20. 20.
    Hughes, C., et al.: Student self-determination: a preliminary investigation of the role of participation in inclusive settings. Educ. Train. Autism Dev. Disabil. 48, 3–17 (2013)Google Scholar
  21. 21.
    Browder, D.M., Grasso, E.: Teaching money skills to individuals with mental retardation: a research review with practical applications. Remedial Spec. Educ. 20(5), 297–308 (1999)CrossRefGoogle Scholar
  22. 22.
    Cihak, D.F., Grim, J.: Teaching students with autism spectrum disorder and moderate intellectual disabilities to use counting-on strategies to enhance independent purchasing skills. Res. Autism Spectr. Disord. 2(4), 716–727 (2008)CrossRefGoogle Scholar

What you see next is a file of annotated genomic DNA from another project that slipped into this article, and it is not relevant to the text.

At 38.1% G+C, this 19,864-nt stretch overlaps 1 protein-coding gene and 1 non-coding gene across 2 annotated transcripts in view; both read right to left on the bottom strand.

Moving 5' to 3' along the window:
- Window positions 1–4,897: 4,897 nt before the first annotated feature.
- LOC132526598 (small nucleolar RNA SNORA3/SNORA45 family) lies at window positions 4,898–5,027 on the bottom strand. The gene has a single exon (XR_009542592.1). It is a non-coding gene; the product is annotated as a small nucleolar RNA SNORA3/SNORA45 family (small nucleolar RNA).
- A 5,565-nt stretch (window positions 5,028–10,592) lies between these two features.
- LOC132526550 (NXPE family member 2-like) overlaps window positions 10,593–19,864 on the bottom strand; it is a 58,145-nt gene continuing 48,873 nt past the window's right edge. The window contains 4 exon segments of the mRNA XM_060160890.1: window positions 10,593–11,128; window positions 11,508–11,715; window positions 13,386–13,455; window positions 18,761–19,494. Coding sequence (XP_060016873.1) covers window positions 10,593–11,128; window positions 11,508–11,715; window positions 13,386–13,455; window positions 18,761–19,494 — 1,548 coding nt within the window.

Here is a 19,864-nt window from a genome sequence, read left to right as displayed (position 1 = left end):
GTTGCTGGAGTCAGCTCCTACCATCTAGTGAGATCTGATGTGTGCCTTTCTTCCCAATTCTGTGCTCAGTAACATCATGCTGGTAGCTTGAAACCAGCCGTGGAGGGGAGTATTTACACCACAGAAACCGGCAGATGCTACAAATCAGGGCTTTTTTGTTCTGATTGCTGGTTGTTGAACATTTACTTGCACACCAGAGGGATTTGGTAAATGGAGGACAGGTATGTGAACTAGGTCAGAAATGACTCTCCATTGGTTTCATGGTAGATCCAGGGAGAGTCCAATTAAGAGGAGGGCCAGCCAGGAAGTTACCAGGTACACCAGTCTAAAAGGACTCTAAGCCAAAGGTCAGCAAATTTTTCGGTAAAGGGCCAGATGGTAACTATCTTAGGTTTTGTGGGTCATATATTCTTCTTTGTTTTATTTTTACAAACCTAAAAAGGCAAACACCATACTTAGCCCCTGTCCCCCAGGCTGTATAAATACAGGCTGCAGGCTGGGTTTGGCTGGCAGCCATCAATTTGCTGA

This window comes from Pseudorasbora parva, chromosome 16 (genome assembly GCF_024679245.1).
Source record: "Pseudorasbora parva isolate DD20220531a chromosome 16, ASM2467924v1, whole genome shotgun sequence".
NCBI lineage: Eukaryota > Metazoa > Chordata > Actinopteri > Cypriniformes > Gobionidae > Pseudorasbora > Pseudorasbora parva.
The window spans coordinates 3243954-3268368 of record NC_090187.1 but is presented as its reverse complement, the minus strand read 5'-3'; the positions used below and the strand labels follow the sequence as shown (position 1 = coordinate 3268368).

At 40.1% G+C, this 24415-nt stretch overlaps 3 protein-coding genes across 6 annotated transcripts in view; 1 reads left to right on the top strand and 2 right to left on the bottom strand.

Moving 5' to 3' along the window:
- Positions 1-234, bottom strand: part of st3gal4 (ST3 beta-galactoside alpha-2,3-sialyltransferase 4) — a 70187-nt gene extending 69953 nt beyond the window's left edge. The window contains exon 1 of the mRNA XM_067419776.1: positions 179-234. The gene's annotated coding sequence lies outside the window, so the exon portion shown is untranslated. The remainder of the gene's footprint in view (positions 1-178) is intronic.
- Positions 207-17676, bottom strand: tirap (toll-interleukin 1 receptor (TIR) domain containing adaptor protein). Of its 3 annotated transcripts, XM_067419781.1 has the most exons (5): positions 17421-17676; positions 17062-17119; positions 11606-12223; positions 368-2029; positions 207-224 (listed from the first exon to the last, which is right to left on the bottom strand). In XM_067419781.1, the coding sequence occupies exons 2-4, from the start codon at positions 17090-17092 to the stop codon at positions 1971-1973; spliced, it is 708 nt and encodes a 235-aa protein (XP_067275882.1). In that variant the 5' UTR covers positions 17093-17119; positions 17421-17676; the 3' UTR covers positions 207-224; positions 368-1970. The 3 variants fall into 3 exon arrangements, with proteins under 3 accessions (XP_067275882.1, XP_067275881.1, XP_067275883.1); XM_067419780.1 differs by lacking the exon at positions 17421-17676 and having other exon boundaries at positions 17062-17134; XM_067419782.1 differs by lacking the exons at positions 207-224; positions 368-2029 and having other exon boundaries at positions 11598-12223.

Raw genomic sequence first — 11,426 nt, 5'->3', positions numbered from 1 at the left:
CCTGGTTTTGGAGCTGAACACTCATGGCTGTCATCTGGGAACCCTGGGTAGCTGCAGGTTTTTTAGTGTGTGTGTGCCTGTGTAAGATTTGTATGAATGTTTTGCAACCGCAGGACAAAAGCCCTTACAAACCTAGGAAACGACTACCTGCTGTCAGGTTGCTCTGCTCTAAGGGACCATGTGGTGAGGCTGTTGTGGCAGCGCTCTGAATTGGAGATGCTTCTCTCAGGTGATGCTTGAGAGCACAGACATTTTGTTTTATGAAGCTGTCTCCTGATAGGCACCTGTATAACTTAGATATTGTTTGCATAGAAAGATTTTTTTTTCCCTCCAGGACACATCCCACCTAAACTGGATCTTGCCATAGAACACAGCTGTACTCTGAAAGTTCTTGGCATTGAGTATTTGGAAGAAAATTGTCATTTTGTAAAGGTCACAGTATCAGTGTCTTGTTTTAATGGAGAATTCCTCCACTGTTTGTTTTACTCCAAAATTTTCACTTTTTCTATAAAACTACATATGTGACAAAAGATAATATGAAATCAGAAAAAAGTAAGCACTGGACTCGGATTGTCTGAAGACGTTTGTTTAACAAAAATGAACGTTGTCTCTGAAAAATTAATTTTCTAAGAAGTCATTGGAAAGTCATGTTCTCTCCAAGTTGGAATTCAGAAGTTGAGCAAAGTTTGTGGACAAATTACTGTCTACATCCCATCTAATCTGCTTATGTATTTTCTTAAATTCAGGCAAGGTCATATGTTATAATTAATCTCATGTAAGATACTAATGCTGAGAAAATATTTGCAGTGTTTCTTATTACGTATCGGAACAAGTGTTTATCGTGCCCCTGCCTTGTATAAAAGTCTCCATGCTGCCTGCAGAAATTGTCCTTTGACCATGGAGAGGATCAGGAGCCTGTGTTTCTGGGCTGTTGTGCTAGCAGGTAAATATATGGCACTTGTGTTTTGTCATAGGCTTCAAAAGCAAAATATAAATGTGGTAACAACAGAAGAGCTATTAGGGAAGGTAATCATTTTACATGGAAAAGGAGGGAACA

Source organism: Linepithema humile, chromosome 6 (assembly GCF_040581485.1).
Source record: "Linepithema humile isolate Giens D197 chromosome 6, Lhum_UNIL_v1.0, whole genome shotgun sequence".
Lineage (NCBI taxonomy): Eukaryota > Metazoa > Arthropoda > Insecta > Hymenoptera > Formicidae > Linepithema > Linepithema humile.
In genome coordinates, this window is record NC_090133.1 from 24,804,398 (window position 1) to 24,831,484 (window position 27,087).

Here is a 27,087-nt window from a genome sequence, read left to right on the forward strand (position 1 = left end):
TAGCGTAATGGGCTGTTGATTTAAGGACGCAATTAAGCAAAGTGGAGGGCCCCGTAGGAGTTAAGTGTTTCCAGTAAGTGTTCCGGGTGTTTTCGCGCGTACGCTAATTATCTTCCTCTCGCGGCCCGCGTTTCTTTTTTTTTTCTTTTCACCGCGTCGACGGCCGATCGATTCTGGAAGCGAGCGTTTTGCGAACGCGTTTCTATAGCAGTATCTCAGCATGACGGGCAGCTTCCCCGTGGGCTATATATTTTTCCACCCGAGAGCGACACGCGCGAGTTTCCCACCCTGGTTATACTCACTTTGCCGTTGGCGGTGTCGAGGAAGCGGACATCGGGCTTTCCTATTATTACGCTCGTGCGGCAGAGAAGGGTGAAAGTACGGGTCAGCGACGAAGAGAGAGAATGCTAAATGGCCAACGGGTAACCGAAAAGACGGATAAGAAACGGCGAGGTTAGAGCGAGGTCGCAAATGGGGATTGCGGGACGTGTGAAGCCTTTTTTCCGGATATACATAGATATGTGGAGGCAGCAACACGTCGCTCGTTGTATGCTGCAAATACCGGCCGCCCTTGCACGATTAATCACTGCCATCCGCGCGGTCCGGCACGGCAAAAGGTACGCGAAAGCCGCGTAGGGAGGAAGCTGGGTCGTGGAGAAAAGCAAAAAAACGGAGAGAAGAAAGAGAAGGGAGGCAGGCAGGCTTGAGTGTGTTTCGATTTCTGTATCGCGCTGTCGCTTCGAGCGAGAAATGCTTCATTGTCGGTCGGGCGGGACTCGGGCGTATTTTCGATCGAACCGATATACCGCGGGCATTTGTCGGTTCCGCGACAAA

23. 23.
    Arnold-Saritepe, A.M., Phillips, K.J., Mudford, O.C., De Rozario, K.A., Taylor, S.A.: Generalization and maintenance. In: Matson, J. (ed.) Applied Behavior Analysis for Children with Autism Spectrum Disorders, pp. 207–224. Springer, New York (2009).  https://doi.org/10.1007/978-1-4419-0088-3_12CrossRefGoogle Scholar
  24. 24.
    Stokes, T.F., Baer, D.M.: An implicit technology of generalization 1. J. Appl. Behav. Anal. 10(2), 349–367 (1977)CrossRefGoogle Scholar

Copyright information

© ICST Institute for Computer Sciences, Social Informatics and Telecommunications Engineering 2019

Authors and Affiliations

  1. 1.Multisensory Experience LabAalborg University CopenhagenCopenhagenDenmark

Personalised recommendations